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Sat, 23 Mar 2019
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The Truth Perspective: Churches Behaving Badly: How Religions Succeed or Fail to Prevent Pathocracy

Some critics of organized religions argue that religions are the root of all evils. Some of the faithful argue that atheism and secular ideologies like communism or capitalism produce the worst atrocities. But is either side correct? Or are they missing an important piece of the puzzle?

Today on the Truth Perspective we discuss a chapter in Andrew Lobaczewski's Political Ponerology on religion and pathocracy: how religious ideologies get infected with pathological material, which can remain semi-dormant for centuries; how religions can be hijacked by malevolent individuals and groups; how the same pathological influences produce secular systems that then attack the faithful; and how despite their errors, religions still offer the best defense against political and interpersonal evil.

Religion is both our greatest aid against evil, and also - because of its importance - one of the greatest portals for evil to manifest itself. Both sides of the debate are correct, in a sense. Ponerology fills in the holes of our understanding of spirituality and evil, bridging the gap between the two and pointing the way to a reconciliation between the scientific and religious domains, where each has an important role to play.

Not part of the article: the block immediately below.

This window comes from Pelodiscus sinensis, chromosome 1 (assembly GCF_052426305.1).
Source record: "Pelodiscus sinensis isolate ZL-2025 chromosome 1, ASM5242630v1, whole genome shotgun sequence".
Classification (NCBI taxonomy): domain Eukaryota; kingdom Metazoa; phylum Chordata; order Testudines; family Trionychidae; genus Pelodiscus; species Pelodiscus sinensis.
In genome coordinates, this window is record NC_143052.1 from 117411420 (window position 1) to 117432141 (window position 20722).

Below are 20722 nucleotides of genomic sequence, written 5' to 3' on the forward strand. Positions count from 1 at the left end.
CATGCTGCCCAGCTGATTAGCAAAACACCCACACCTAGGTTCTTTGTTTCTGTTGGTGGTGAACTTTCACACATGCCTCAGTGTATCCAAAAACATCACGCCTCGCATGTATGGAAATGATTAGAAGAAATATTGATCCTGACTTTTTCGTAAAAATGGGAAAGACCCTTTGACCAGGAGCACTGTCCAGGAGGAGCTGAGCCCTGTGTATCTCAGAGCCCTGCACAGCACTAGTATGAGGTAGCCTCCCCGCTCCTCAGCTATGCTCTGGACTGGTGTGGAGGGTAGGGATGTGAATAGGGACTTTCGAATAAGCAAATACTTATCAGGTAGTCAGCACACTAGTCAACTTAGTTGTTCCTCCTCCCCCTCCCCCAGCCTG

Running Time: 01:42:40

Download: MP3


Researchers identify three different types of depression

nervous breakdown depression
Three sub-types of depression have been identified for the first time, new research reveals.

One type does not respond to SSRI antidepressants, the most common treatment for depression.

The type that does not respond to antidepressants exists in people with experience of childhood trauma, along with certain patterns of brain activity.

SSRIs are thought to work by boosting levels of serotonin in the brain, but they do not work on some people.

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Like attracts like: Study shows psychopaths attracted to each other

couple man woman
New psychology research suggests that most people do not view psychopathic personality traits as particularly desirable in a romantic partner. But the study also provides evidence that psychopaths are more attracted to other psychopaths.